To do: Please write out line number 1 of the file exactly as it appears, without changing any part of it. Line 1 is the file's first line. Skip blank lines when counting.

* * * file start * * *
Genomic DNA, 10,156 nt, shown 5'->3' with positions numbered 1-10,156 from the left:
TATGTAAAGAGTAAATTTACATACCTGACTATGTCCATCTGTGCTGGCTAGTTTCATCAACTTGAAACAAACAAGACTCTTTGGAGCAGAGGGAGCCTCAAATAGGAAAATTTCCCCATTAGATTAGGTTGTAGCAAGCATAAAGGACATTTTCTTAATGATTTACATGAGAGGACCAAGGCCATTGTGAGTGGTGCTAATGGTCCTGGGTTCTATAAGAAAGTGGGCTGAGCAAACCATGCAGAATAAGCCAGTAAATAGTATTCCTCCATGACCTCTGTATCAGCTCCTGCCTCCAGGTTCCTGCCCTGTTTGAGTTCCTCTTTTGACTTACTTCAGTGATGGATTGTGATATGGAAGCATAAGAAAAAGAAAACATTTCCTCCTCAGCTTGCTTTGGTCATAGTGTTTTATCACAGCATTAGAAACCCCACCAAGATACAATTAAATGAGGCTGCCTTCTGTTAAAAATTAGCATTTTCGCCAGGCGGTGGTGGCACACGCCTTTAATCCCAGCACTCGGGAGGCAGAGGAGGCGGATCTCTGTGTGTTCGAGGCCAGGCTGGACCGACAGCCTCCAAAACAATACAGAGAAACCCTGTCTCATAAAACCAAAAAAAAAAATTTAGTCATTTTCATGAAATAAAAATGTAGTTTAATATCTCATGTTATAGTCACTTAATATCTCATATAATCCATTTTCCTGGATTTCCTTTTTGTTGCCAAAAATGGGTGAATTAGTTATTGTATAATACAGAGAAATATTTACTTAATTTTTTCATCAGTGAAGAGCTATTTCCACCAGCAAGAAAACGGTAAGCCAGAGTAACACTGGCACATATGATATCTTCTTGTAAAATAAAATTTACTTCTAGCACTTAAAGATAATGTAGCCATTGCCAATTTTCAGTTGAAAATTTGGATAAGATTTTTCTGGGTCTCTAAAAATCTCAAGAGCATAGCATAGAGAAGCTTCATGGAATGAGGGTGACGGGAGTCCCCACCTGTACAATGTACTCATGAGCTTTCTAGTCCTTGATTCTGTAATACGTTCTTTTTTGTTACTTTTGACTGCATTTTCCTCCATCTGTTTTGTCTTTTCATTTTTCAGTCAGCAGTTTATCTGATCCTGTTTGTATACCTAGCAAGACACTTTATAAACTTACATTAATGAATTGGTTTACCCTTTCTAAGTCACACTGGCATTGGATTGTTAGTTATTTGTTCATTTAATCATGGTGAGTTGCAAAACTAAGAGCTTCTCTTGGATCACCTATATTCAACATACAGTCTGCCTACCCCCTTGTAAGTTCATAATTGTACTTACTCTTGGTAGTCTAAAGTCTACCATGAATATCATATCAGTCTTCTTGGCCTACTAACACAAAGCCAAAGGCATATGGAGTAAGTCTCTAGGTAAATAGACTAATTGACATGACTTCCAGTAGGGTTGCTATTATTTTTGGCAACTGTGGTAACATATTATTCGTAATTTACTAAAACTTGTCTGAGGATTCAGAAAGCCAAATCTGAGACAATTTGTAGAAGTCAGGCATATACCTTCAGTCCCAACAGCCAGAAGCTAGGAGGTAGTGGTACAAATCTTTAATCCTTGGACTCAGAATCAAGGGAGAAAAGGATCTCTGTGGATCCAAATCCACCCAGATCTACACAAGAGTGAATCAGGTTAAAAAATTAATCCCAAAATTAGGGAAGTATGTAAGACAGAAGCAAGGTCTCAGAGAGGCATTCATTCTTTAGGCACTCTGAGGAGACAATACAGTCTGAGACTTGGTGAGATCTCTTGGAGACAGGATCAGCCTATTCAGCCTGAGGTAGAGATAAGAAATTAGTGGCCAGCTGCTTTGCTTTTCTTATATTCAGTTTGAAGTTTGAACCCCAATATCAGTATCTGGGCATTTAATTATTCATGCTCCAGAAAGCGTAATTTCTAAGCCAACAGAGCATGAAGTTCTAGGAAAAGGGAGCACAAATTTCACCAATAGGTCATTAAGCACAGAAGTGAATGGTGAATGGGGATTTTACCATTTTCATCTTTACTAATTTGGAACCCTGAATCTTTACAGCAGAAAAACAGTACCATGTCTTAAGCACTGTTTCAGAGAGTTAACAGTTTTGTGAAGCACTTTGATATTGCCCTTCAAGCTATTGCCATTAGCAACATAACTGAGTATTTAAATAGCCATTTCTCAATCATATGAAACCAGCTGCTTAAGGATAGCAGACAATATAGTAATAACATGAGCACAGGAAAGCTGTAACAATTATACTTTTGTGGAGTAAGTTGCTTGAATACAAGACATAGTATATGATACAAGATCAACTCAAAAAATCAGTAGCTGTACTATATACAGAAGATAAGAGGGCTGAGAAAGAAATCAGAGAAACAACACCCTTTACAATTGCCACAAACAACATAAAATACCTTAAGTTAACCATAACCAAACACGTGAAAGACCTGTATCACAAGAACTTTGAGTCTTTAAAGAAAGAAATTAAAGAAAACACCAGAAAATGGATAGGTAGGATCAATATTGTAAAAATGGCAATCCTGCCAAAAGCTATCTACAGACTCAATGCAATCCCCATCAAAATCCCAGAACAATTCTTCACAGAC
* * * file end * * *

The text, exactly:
Genomic DNA, 10,156 nt, shown 5'->3' with positions numbered 1-10,156 from the left: